It was not that long ago that land use battles were dominated by longtime residents and project proponents – but that landscape is changing and changing rapidly. Students have been coming out in large numbers over the last year for student housing projects and even Trackside.
What we saw on Tuesday was extraordinary though, where project opponents were greatly outnumbered by project proponents for Lincoln40. The student voices led the way, but were not exclusive to the effort.
In this article, we present the views of four student leaders: Outgoing ASUCD President Josh Dalavai, incoming ASUCD President Michael Gofman (who will be installed today), incoming ASUCD Senator Alisha Hacker, and Aaron Latta, who has emerged as one of the biggest leaders in the student housing movement.
Josh Dalavai said that one of the biggest issues during his tenure and over the last four years has been the housing crisis. He said the two problems he has tried to address “are prevalent concerns”: affordability and responsibility.
“The student perspective is that it is a shared responsibility between the city and the campus to construct housing for additional student growth and our additional students,” he explained. “We have not let the campus off the hook in our advocacy for student housing. We’ve tried to avoid solely lobbying the city and developers to fill that need. We believe that it is a primary responsibility of the UC Davis administration as well.
“That has been reflected in some of the chancellor’s new announcements for new beds, on-campus housing. It’s not where we want it to be, and it’s not exactly as affordable as we’d like it to be, but it’s been happening nonetheless,” he said.
He said he supports Lincoln40 because “it’s not a luxury item but rather a necessity. We are looking forward to the market rate going down.”
Michael Gofman said, “This is a need. We can’t see our vacancy rate go up, we can’t see our prices go down unless we have more supply.”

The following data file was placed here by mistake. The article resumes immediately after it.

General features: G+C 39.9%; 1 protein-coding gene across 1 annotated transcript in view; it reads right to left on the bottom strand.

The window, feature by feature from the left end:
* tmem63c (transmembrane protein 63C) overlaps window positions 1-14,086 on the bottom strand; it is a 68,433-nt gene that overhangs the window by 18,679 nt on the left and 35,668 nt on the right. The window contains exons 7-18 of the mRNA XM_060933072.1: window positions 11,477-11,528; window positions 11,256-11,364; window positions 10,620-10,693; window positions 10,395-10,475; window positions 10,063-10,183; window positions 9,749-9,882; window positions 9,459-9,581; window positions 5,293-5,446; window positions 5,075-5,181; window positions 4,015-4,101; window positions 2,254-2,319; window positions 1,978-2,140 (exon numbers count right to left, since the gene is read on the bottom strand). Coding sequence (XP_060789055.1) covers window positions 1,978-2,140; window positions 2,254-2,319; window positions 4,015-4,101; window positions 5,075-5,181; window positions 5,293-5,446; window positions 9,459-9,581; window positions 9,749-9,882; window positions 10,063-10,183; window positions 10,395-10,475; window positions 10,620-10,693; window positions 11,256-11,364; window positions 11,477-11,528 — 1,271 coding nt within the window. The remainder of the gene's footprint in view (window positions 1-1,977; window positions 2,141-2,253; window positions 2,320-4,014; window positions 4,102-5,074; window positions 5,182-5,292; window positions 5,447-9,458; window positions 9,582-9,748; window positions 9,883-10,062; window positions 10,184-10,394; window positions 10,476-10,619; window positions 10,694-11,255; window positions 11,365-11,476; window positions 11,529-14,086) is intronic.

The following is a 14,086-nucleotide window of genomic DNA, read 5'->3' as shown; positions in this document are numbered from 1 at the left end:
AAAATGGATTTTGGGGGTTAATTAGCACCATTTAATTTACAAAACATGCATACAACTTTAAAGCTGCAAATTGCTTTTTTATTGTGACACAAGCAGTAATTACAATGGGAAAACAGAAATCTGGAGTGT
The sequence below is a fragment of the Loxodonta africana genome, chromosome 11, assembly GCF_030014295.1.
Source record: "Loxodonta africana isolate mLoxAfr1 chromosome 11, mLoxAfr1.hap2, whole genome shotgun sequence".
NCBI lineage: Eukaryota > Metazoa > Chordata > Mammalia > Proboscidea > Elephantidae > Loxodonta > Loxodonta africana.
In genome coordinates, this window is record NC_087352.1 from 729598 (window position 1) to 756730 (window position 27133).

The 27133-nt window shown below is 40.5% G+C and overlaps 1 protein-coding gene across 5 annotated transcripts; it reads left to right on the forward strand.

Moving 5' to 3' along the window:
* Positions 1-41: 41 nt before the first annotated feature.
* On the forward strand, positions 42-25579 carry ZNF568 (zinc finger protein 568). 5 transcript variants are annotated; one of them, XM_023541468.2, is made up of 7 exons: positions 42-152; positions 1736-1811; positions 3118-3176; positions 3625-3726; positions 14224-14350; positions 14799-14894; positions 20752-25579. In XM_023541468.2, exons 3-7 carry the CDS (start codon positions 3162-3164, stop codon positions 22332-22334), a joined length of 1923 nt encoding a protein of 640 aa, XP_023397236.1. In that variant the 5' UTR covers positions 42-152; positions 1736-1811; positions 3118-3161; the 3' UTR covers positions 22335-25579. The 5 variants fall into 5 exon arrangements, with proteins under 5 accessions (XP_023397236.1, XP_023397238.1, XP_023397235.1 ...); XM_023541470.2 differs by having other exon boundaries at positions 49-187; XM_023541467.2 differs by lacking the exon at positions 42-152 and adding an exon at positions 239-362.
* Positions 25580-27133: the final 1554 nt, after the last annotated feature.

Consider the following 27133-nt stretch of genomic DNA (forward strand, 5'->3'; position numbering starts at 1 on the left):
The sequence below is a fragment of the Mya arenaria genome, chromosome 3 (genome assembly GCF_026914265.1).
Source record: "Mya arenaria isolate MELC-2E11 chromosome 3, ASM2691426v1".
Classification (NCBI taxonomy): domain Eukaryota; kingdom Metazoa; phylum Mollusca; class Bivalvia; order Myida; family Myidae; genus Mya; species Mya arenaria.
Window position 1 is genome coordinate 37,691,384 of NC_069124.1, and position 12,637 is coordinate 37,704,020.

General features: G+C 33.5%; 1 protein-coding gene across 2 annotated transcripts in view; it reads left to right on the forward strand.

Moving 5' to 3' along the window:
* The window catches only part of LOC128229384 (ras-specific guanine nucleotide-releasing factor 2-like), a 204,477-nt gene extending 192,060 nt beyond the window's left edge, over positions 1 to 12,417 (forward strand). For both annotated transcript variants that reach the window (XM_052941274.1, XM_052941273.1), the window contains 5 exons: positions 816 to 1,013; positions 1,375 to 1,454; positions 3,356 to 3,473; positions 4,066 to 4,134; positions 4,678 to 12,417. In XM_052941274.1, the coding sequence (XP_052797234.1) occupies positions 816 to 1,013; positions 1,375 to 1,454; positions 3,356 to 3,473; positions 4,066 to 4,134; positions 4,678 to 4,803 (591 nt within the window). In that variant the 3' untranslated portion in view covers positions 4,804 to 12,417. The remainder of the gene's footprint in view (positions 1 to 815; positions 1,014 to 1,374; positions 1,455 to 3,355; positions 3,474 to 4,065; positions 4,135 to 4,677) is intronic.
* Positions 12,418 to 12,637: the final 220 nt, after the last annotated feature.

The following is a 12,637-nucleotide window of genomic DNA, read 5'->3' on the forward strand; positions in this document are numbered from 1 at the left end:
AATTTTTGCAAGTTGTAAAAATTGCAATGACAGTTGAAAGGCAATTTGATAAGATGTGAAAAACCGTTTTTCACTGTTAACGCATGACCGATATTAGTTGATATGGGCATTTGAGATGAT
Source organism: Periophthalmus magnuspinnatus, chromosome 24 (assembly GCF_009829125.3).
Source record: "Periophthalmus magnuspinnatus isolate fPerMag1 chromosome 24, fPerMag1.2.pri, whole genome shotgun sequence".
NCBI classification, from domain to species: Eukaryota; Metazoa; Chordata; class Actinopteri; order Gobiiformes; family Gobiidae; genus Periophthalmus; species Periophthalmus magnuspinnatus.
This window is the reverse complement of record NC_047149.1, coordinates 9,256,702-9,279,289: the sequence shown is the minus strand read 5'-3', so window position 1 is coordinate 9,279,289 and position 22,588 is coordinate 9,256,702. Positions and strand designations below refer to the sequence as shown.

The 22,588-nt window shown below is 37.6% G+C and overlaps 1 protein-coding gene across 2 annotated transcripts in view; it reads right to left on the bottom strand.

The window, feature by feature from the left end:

He said he “fully supports this project.” He added, “During my term, I plan to keep the pressure on the administration to fulfill their end of the deal. Good enough isn’t good enough. We need more. We need more from the city. We need more from the developers. And we need more from the administration.”
He said, “I plan to push on all of those avenues to make sure that students and the students get everything that they need.”
Alisha Hacker, incoming ASUCD Senator and freshman at UC Davis, added her voice to the chorus of students speaking out for student housing – many of whom came out despite the fact that next week is finals week.
“This project is made and designed for students,” she said. “It will make a dent in the housing crisis. I don’t think we can reiterate enough, this is an issue directly affecting students.”
She said as someone who currently lives on campus, “I’ve been lucky that I haven’t been someone that’s experienced the fact of who was going to pay the rent this month… but I know it’s going to be something that I experience in the future. Having more rent by bed options is just going to be more beneficial to students.”
She pointed out that Lincoln40’s proximity to campus means “students don’t have to worry about driving.” She said, “It can alleviate some of the parking challenges that are already facing the university campus.”
Aaron Latta is with the Davis College Democrats and he also heads up an emerging group called the Davis Housing Brigade that focuses on issues of student housing. He thanked the council “for the support you have given for addressing this crisis.”
He pointed out that the council has “taken stances that have earned you quite a bit of ire from the community. Personally I think that takes a lot of willpower.”
He spoke to the issue of rent by the bed, which has been one of the flashpoints of concern within the community.
He said “that would have helped me in my first rental situation.” He said, in 2013 he rented his first apartment. It was he and two other guys, but the third person “stopped paying rent after three months.
“We were all on the same lease, it was all co-signed by my dad, and when he stopped paying rent, and he ended up leaving the lease before we were ready, it ended up making all of us responsible for his mistake and his irresponsibility,” Mr. Latta explained.
“On top of that it put my father into financial jeopardy as well,” he said. “The point is that the traditional rent by the unit system puts an undue liability and risk on the students.”
He said, “Had I been in a scenario where I had been just able to pay and be liable for my own bed, then I wouldn’t have had to deal with that risk. I could have focused on my studies and not whether I had a place to live that year.”
He called Lincoln40 “trendsetting,” stating, “It is the first ever affordable housing program aimed at students. When this gets approved, it will enable Davis to once again be the center and at the forefront of housing policy across the nation. I’ve looked, there are no other programs like it.”
—David M. Greenwald reporting